In order to enhance predictability, funding must not be voluntary but tied to agreed long-term commitments, based e.g. on pro rata mechanisms (such as levied percentages of financial flows, mandatory contributions in relation to GDP). Wider ranging options which include taxes on capital flows or on international transport, energy use or emissions, or volumes of transactions in carbon markets, permit-auctioning, and others can generate considerable additional annual fl ows on the order of tens of billions of dollars. Revenue sources, like auctioning of emissions permits and carbon or energy taxation imply carbon-pricing, which in itself may stimulate the shift towards sustainable, low-carbon development. Yet, carbon pricing may generate adverse (regressive) income eff ects which will need to be addressed. Th e future fi nancial ‘architecture’ should enable the mobilization of adequate, additional and predictable funding. It would need to be built on, and handle, fl ows of fi nance mobilized according to objective criteria refl ecting responsibilities and capabilities to contribute to climate related policies. Disbursements to eligible recipient countries should also be based on agreed criteria which should indicate priorities of resource allocation towards the most vulnerable countries. The overall governance in a new architecture should ensure policy coherence and a focus on sustainable development.
Effective mitigation will require lead and aggressive action in the North as well as mitigation actions in developing countries in the future, supported by full and eff ective assistance by the North, as articulated in the convention and reaffirmed in BAP. Development has to be central to the climate change agreement —both mitigation and adaptation have to be an integrated part of development agendas and the global process must strengthen the appropriate links with global and national efforts in this connection. Th is requires an urgent scaling up of funding and technology available to developing countries for mitigation as well as adaptation and support for an investment “push” and catch-up growth in developing countries. Th is remains the only sustainable option to deal with future developing country emissions and climate change challenges.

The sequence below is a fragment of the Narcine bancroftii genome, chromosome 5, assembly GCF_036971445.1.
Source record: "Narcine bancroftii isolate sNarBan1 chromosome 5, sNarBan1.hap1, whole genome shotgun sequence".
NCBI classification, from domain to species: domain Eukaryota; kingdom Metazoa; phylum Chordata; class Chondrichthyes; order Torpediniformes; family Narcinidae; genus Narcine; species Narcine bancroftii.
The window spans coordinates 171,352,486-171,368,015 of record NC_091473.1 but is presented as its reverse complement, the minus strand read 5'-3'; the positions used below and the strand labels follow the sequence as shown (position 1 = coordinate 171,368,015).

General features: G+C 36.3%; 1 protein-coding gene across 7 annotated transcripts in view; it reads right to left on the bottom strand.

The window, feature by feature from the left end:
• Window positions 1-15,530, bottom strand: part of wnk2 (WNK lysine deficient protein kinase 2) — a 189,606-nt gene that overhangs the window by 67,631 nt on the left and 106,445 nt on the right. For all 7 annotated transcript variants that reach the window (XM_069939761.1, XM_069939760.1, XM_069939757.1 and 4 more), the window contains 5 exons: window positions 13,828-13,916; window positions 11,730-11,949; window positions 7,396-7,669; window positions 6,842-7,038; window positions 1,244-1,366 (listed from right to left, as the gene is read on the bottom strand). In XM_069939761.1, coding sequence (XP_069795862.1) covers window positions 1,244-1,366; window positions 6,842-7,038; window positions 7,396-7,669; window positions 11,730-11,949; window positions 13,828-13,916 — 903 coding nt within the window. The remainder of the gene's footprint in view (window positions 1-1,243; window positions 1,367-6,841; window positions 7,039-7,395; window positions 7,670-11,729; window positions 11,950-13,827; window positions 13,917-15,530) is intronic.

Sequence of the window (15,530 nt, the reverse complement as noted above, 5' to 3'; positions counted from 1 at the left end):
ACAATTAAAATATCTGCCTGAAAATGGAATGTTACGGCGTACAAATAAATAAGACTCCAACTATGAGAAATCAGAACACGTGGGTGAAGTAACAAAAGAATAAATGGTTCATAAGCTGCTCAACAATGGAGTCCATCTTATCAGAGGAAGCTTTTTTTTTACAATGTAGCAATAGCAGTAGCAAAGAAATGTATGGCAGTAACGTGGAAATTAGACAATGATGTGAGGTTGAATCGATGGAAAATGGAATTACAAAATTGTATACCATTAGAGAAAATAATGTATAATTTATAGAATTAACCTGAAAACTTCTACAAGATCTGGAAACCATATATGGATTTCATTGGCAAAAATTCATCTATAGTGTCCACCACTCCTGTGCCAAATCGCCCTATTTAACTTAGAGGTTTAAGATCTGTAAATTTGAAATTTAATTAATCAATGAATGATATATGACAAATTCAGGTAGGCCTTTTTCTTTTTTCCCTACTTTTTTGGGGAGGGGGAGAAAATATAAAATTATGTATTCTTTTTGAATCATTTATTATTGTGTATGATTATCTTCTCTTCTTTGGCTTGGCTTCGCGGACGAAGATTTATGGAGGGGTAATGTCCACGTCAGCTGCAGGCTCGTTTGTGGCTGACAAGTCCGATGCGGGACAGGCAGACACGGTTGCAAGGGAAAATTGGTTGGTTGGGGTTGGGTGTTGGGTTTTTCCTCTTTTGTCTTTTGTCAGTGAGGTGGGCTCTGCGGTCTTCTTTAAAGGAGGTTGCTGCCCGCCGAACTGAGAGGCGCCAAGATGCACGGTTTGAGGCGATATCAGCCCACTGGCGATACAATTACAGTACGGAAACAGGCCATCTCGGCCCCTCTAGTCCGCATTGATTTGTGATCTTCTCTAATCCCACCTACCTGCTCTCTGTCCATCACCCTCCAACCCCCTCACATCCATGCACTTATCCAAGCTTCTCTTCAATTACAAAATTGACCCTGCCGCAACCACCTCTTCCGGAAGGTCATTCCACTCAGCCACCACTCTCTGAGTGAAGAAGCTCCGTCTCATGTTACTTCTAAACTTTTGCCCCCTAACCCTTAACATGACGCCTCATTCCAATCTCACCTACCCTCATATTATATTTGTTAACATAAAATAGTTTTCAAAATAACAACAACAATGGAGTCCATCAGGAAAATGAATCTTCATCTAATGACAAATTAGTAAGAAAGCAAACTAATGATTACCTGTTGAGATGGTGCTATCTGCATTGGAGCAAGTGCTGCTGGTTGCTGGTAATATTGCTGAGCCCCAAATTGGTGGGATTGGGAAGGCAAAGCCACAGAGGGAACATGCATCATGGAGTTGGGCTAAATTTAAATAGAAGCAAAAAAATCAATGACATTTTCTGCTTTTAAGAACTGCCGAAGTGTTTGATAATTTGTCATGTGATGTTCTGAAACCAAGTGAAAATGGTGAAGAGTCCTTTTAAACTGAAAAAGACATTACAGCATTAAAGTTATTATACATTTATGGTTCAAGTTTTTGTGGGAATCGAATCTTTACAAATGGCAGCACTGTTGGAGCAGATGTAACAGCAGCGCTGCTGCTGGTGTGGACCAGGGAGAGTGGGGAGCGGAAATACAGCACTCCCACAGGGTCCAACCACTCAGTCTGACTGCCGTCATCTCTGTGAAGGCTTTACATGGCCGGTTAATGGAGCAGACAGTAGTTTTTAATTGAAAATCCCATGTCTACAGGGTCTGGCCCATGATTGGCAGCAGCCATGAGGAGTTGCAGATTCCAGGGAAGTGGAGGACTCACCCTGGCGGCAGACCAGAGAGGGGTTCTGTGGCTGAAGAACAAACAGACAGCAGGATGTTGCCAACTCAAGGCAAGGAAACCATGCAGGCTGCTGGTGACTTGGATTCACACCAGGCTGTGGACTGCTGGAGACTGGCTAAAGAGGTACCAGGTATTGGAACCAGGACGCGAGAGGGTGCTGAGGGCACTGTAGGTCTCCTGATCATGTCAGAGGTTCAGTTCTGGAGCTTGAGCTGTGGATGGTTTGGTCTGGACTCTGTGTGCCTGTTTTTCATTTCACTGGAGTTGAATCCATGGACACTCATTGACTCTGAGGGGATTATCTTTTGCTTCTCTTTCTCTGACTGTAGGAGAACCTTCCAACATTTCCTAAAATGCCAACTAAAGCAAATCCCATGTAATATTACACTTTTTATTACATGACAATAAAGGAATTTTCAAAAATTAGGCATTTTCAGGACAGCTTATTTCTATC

could be mobilized by front-loading resources in the already replenished International Development Assistance (IDA) window of the World Bank and those in the concessional windows of the regional development banks.
Agenda 21 is a comprehensive plan of action to be taken globally, nationally and locally by organizations of the United Nations System, Governments, and Major Groups in every area in which human impacts on the environment.
Agenda 21, the Rio Declaration on Environment and Development, and the Statement of principles for the Sustainable Management of Forests were adopted by more than 178 Governments at the United Nations Conference on Environment and Development (UNCED) held in Rio de Janerio, Brazil, 3 to 14 June 1992.
The Commission on Sustainable Development (CSD) was created in December 1992 to ensure effective follow-up of UNCED, to monitor and report on implementation of the agreements at the local, national, regional and international levels. It was agreed that a five year review of Earth Summit progress would be made in 1997 by the United Nations General Assembly meeting in special session.
The full implementation of Agenda 21, the Programme for Further Implementation of Agenda 21 and the Commitments to the Rio principles, were strongly reaffirmed at the World Summit on Sustainable Development (WSSD) held in Johannesburg, South Africa from 26 August to 4 September 2002.